"Law and Order in Mexico"
By Dana M. Grimes, Esq.
Published: June/July 2010 "Trial Bar News"
When Felipe Calderón started his six year term as President of Mexico in 2006, he initated a campaign against organized crime that far surpassed anything attempted in previous administrations. On December 11, 2006, Calderón sent 6,500 Mexican Army soldiers to Michoacán to end drug violence. This action is regarded as Calderón's first major strike against cartel violence, and is generally viewed as the starting point of the current Mexican drug war, which rages on. One of the consequences of the drug war has been an escalation of the homicide rates, as the cartels battle each other and law enforcement, armed with millions of dollars, automatic weapons, and shocking savagery.
In a 2009 survey, Transparency International listed New Zealand and Denmark at the top of its Corruption Perceptions Index, which means these countries are the least corrupt. Somalia was at the bottom of the 180 countries rated. The Corruption Perceptions Index is the world's most credible measure of domestic, public sector corruption and is based on data from country experts and business leaders at 10 independent institutions. On the Corruption Perceptions Index, Mexico is 88. Italy, where the Mafia penetrated the organized government in many regions long ago, is 63, and China is 79.
Corruption is a fact of life in Mexico, as well as in most other Latin American countries. However, some of the primary institutions in Mexico function well, providing financial stability. The banking industry is sound (most Mexican banks are owned by international banks, such as HSBC and Scotiabank), and the Mexican Stock Exchange is well-regulated - it is the second largest stock exchange in Latin America after Brazil's, with an estimated value of over $600 billion. Residential and commerical real estate can be purchased by Mexican citizens and by foreigners, with title searches and title insurance issued by United States title companies. Property owners can pay property taxes online, with a United States credit card - and can use that same credit card to shop at Costco and Home Depot in Cabo San Lucas, and while doing so can get a good exchange rate.
If you are one of the tens of thousands of citizens of the United States and Canada who live in Mexico, you will probably never be in a situation where you are asked to pay a bride. One likely exception may be if you are stopped for a traffic offense, and you have to make a decision (both moral and practical) of whether you will offer to hand the officer $20 on the spot, or follow him to traffic court.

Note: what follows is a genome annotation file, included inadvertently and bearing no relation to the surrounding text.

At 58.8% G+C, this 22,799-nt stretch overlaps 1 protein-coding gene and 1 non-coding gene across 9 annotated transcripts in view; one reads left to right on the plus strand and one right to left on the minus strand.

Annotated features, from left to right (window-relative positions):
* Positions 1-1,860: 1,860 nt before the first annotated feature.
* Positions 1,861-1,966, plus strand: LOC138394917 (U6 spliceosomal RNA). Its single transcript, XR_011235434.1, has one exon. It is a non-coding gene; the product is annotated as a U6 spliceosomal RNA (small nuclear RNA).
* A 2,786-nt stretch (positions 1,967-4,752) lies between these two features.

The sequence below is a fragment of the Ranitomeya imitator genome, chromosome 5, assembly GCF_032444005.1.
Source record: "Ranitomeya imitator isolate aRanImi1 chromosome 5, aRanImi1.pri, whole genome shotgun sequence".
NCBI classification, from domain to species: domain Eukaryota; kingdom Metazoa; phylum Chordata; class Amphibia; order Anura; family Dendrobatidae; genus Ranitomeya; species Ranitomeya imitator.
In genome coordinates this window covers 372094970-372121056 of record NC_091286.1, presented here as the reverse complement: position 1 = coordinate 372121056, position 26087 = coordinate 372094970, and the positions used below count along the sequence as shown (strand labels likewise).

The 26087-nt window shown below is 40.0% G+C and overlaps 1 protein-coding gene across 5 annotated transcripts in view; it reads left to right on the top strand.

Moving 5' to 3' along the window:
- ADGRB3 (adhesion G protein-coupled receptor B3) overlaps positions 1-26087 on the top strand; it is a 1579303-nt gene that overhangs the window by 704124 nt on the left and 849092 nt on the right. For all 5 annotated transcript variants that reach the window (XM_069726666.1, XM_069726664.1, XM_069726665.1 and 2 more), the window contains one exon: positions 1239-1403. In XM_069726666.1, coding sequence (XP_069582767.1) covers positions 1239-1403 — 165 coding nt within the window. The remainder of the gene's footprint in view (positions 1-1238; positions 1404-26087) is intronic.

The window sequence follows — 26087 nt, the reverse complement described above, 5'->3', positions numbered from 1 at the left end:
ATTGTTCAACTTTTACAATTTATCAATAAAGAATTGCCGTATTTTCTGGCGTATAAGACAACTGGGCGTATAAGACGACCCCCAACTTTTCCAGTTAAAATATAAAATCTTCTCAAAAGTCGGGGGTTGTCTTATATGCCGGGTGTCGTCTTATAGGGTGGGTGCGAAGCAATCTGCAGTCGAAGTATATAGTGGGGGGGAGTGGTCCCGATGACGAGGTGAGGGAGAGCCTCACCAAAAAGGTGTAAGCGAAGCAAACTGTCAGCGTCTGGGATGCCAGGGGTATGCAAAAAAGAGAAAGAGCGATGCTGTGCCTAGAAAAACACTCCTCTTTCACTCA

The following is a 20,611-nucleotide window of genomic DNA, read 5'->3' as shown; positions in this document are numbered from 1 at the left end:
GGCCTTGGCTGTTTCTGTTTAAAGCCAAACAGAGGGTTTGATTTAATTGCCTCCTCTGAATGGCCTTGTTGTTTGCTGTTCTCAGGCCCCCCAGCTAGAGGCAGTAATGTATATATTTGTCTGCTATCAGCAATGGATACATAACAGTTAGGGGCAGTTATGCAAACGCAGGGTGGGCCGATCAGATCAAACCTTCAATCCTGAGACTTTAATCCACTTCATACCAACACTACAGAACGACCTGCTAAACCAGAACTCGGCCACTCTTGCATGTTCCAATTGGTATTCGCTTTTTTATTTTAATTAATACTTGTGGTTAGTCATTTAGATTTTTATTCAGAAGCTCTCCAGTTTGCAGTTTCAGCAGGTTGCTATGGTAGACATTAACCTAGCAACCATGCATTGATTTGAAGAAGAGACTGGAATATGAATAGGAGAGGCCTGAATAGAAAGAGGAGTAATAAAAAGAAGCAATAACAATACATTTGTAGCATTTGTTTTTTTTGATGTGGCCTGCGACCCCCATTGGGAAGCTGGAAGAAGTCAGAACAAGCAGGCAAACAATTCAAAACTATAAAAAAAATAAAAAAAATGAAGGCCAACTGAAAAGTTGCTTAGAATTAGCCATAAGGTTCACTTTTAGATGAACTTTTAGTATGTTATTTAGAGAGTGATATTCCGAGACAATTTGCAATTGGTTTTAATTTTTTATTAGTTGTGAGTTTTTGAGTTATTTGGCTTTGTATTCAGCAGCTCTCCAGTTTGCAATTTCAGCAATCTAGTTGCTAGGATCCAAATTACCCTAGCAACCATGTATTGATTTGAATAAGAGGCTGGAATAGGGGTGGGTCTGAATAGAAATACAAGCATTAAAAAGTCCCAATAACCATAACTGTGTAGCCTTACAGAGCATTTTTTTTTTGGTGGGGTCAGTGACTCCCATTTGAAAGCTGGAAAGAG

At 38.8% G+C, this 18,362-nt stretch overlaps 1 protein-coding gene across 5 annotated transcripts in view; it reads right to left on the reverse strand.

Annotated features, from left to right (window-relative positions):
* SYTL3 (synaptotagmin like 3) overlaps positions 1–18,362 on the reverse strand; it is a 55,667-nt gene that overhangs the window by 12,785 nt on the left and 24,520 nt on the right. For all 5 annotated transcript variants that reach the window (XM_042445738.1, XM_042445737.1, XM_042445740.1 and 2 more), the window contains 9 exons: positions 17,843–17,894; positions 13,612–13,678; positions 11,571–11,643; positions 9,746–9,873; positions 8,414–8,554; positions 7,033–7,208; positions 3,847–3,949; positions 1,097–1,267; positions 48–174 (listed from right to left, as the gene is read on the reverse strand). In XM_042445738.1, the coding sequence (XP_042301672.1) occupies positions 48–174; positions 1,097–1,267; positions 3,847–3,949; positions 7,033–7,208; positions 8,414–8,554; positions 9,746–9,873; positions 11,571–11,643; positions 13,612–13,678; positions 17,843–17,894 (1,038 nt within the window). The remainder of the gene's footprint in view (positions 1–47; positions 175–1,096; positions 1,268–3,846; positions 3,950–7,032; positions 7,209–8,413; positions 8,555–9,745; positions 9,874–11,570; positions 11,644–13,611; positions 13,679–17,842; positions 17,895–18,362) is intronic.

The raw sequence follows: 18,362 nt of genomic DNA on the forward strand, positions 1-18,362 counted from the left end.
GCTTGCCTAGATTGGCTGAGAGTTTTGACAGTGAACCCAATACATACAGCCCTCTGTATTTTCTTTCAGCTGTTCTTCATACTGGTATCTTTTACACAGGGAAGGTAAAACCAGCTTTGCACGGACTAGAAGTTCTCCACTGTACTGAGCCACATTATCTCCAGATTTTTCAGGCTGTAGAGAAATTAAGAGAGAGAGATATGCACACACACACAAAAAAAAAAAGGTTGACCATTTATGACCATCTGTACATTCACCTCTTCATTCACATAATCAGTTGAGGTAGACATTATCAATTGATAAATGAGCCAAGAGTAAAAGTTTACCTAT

At a press conference in mid-April of 2010, President Calderón indicated criminals constitute more than 90% of Mexico's drug war's death toll, which stands at nearly 23,000 people since December 2006, when a U.S.-backed military attack on the cartels began. (San Diego Union Tribune, April 16, 2010, by Ivan Moreno: Calderón: Most Mexico Drug War Dead Are Criminals.)
The national rate of homicides per year per 100,000 people usually average around 60 in El Salvador, 50 in South Africa, 32 in Jamaica, 25 in Brazil, 11 in Mexico, 6 in the United States, and less than 1 in Spain. Of course, there are great differences in different regions. Ciudad Juarez, on the other side of the El Paso, Texas border, is one of the most violent cities in the world, with a rate of about 123 homicides per year per 100,000 people. By comparison, the homicide rate is 87 in New Orleans, 73 in Gary, Indiana, 44 in Baltimore, and 42 in Detriot. However, in the Mexican state of Baja California Sur, where the primary cities are Cabo San Lucas, San Jose Del Cabo, and La Paz, the rate is 4.7, which is pretty close to the rate of 4 here in San Diego. A very high percentage of the homicide victims in Mexico are drug cartel members (usually low-level players) who are killed by rival cartels, and corrupt law enforcement officers. However, there has been a disturbing recent trend of cartel violence directed towards honest members of law enforcement and the Mexican military.
Los Zetas are a criminal group co-founded by Mexican Army Special Forces soldiers and is now comprised mainly of corrupt ex-federal, state and local police officers, as well as ex-Kaibiles from Guatemala. Los Zetas were first employed as a mercenary army for the powerful Gulf Cartel. However, after the arrest of Gulf leader, Osiel Cárdenas Guillen, and a subsequent weakening of that cartel, Los Zetas became more than the enforcement branch of the Gulf Cartel and took a more active leadership in drug trafficking. Los Zetas now operates as an independent cartel, and are considered by the Drug Enforcement Administration (DEA) to be among the most technologically advanced, sophisticated and violent paramilitary groups in Mexico. (Grayson, George: Los Zetas: the Ruthless Army Spawned by a Mexican Drug Cartel. U.S. Foreign Policy Research Institute.)
Mexico has the highest rate of kidnapping in the world. Kidnapping is a major business of organized crime. The investigation of kidnapping cases in Mexico is complicated by the fact that police officers are often working with the kidnappers. Wealthy Mexicans are primary targets of this crime. There has been a proliferation of "kidnap express" which targets middle-class Mexicans. The victims are kidnapped, driven by the perpetrators to ATM machines, and ordered at gunpoint to withdraw the maximum amount possible.
As with homicides, most of the kidnappings occur in certain high crime areas. It is rare for North American tourists to be targeted, perhaps because the organizations of kidnappers do not want to have the United States FBI involved.
Auto theft is sometimes committed by freelance thieves, but is often commited by organized groups. For this reason, it is much higher in areas where such groups proliferate. The rate of auto theft per year per 1,000 cars is 19 in the State of Baja California, and only 3 in Baja California Sur.
Efforts Toward Change